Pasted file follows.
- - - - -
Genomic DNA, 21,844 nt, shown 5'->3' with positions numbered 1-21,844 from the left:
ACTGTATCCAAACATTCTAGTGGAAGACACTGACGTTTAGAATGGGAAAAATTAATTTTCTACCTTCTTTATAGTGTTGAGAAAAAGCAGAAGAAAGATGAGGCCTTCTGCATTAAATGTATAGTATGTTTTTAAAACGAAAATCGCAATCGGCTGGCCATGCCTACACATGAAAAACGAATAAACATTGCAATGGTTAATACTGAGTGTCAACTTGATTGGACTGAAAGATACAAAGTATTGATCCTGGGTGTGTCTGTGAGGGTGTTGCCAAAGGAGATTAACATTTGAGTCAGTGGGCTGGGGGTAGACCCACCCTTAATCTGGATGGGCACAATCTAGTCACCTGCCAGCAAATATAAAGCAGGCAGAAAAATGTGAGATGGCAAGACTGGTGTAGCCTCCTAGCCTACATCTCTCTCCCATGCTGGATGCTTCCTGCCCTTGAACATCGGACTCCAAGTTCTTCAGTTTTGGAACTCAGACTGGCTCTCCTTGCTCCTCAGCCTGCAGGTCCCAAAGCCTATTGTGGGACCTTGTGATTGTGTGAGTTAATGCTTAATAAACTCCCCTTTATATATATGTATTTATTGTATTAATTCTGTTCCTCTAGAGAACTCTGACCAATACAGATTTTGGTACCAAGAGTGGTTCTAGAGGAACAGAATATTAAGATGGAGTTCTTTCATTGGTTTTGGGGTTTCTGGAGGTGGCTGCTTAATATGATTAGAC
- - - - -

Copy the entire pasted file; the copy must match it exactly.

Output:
Genomic DNA, 21,844 nt, shown 5'->3' with positions numbered 1-21,844 from the left:
ACTGTATCCAAACATTCTAGTGGAAGACACTGACGTTTAGAATGGGAAAAATTAATTTTCTACCTTCTTTATAGTGTTGAGAAAAAGCAGAAGAAAGATGAGGCCTTCTGCATTAAATGTATAGTATGTTTTTAAAACGAAAATCGCAATCGGCTGGCCATGCCTACACATGAAAAACGAATAAACATTGCAATGGTTAATACTGAGTGTCAACTTGATTGGACTGAAAGATACAAAGTATTGATCCTGGGTGTGTCTGTGAGGGTGTTGCCAAAGGAGATTAACATTTGAGTCAGTGGGCTGGGGGTAGACCCACCCTTAATCTGGATGGGCACAATCTAGTCACCTGCCAGCAAATATAAAGCAGGCAGAAAAATGTGAGATGGCAAGACTGGTGTAGCCTCCTAGCCTACATCTCTCTCCCATGCTGGATGCTTCCTGCCCTTGAACATCGGACTCCAAGTTCTTCAGTTTTGGAACTCAGACTGGCTCTCCTTGCTCCTCAGCCTGCAGGTCCCAAAGCCTATTGTGGGACCTTGTGATTGTGTGAGTTAATGCTTAATAAACTCCCCTTTATATATATGTATTTATTGTATTAATTCTGTTCCTCTAGAGAACTCTGACCAATACAGATTTTGGTACCAAGAGTGGTTCTAGAGGAACAGAATATTAAGATGGAGTTCTTTCATTGGTTTTGGGGTTTCTGGAGGTGGCTGCTTAATATGATTAGAC